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May 19, 2006 |

By Phillip Stephens | Film | May 19, 2006 |

I suppose these things are all about perspective. I could come away from my time with See No Evil and bleat apoplexy about its amateurish cast and story ripped from any Fangoria fan letter, not to mention that the main antagonist and the production company are deeply affiliated with professional wrestling (really, is there a more deplorable fan base?). But I doubt I’d be kidding anyone, least of all myself, by evaluating the movie in such a manner. This is throwaway dime-store horror clearly aimed at slasher fans, or at least those with a depraved sense of humor and, since I count myself among both, I came away from See No Evil having had much more fun than I’d care to admit.

In college, several friends and I decided on a whim that our spare time on late afternoons should be spent watching the slasher franchises that had been famous in our youths but that we’d been forbidden to see. Every once in a while we’d collect in an apartment and whittle away at the “classics” — mainstays Friday the 13th, A Nightmare on Elm Street, and Halloween, as well as the absurd surfeit of sequels. After we quickly became steeped in the slasher mythology, swilling beer and regaling the films with “MST3K”-style commentaries became one of the highlights of my collegiate experience. Somehow watching fluff like that appealed perfectly to our sense of irony and degenerate humor — encapsulating much of what I enjoyed from that time in my life.

In this purely exploitative fashion, See No Evil can be a raucous good time for those of us who have a feel for the genre and its brutal quirks. I had every reason to be skeptical of a film that gives acting tasks to a pro wrestler and directorial control to a guy who makes skin-flicks (including — get this — Sex Freaks and New Wave Hookers 4!), but See No Evil revels in its own trashiness to such a degree that it’s successful. The setup: Two cops investigate a domestic disturbance call and discover the lair of a serial killer who enjoys gouging out people’s eyes. Said killer stumbles in and applies liberal dosages of axe to both officers, though one of them has the good sense to shoot him in the face.

Four years later, aforementioned officer is toting a prosthetic arm and trying to rehabilitate troubled youths at the juvenile lockup. A recent work-release arrangement has four guys and four girls of cookie-cutter ethnic/social diversities traveling to a dilapidated old hotel to help renovate. Given that this half-burned shanty is infested with rats and five sub-species of cockroach, you’d think that this would be a pretty colossal task, but all eight sweep for about five minutes before wandering off to do drugs, steal things, and ball the daylights out of one another. Unluckily for them, no one bothered to check the hotel’s myriad of hidden passages for gigantic murdering mutants …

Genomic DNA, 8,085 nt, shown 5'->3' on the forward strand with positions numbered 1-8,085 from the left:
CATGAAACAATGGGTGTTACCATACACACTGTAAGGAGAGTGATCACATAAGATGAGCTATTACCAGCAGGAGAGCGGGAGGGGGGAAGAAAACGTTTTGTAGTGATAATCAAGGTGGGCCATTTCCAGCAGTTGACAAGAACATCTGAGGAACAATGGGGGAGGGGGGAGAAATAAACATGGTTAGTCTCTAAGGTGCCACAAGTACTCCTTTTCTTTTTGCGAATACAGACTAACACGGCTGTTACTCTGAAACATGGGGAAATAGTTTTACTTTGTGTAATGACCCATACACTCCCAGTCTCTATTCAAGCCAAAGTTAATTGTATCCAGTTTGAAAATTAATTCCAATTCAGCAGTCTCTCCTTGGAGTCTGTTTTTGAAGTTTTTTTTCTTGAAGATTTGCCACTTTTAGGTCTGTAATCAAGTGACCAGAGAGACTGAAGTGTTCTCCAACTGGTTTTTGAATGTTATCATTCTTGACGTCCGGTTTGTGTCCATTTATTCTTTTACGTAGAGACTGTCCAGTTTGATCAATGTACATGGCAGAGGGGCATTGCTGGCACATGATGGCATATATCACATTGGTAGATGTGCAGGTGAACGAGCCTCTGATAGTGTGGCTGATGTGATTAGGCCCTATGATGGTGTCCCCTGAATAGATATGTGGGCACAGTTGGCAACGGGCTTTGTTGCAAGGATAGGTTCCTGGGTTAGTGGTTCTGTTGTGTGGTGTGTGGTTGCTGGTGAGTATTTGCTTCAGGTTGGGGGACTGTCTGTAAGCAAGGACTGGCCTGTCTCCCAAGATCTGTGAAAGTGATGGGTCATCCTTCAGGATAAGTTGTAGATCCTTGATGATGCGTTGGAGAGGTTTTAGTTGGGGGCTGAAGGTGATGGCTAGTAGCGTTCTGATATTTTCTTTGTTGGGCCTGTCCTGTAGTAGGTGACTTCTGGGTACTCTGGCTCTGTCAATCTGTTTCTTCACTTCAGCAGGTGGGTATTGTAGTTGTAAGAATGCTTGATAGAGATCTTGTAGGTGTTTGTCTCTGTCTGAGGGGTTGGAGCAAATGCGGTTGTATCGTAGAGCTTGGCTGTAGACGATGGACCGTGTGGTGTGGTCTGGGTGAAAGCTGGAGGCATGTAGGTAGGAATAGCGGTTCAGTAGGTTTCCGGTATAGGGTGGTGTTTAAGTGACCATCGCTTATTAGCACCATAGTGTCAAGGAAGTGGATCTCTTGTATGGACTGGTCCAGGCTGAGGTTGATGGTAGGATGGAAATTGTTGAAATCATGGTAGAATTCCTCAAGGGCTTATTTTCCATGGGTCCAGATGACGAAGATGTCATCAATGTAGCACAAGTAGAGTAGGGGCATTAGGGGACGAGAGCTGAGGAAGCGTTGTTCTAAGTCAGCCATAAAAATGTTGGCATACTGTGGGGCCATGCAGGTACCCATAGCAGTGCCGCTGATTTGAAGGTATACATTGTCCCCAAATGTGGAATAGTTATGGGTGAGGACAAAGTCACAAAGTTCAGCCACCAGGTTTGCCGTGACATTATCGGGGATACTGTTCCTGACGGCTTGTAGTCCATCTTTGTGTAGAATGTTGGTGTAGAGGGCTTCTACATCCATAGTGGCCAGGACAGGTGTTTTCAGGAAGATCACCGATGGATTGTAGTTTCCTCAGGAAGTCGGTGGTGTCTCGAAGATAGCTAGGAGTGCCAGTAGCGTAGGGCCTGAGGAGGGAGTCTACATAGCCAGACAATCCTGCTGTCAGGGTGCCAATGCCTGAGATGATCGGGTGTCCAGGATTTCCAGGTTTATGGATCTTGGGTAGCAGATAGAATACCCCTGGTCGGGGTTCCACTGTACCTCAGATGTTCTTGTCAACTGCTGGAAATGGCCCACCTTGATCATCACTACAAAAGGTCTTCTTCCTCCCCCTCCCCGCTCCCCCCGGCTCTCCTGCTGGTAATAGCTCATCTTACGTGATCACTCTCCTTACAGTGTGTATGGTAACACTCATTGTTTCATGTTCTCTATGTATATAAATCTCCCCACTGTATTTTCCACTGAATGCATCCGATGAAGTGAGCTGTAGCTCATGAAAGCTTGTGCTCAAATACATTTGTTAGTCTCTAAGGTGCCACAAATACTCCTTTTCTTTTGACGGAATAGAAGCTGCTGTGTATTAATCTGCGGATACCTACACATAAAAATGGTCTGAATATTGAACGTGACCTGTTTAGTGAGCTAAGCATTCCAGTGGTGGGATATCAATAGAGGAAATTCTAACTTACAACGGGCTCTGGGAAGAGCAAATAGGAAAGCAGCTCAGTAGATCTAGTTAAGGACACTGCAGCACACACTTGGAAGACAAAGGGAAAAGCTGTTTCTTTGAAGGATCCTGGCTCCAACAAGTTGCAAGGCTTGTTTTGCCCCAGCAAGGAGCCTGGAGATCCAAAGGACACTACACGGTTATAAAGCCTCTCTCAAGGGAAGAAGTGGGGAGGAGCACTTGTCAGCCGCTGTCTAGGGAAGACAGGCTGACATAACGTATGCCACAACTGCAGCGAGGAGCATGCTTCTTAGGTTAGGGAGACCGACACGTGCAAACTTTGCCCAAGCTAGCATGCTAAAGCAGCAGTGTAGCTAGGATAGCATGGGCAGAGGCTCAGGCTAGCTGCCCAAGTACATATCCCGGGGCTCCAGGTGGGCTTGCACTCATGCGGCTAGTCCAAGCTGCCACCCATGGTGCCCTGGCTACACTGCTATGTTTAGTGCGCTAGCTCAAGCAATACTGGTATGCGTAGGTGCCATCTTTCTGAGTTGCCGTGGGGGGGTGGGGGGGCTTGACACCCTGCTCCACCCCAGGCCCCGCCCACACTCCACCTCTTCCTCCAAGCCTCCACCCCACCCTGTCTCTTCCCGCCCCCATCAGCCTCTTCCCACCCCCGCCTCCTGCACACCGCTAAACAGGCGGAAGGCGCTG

At 6’9” and probably 400 pounds, Glen Jacobs — or, “Kane,” as I’m told he’s known to wrestling aficionados — doesn’t need any prosthetics or hockey masks to convince us he’s a monstrous killer, as the sheer immensity of his frame does most of the work for him. Kane begins dispatching everyone in the hotel with giant hooks and axes, showing unusual brutality by bonking his victims clumsily against ceilings and walls, which makes for macabre comedy.

See No Evil’s strengths lie in its faithfulness to the silly mores of the slasher/horror canon, but also in its comic exaggeration thereof. Every cliche about a character wandering off alone or having sex as a fast-forward to his or her butchery holds true in this film. In fact, the killer (whose mother, we learn in flashbacks, was a torturing quasi-Christian fanatic) has such a distinct qualm with sex that he’s jerry-rigged all the hotel’s beds to alert him whenever the springs start bouncing! One such couple meanders off to sex each other up, only to set off the booby trap (pun, anyone?) and have Kane barge in to dismember them. I couldn’t make this shit up if I tried.

The movie is replete with moments such as these: Ridiculous scenarios, impalements, eyeball-gouges and general gore galore, all pumped up to ape and yet thumb its nose at conventional horror archetypes. I’m not going to pretend that See No Evil is laudable to anyone save demented slasher fans but, for those of us detached enough to find mindless barbarity entertaining or humorous, this is a reasonably good diversion. Just don’t ask me to admit as much in public.

Phillip Stephens is a movie critic for Pajiba.

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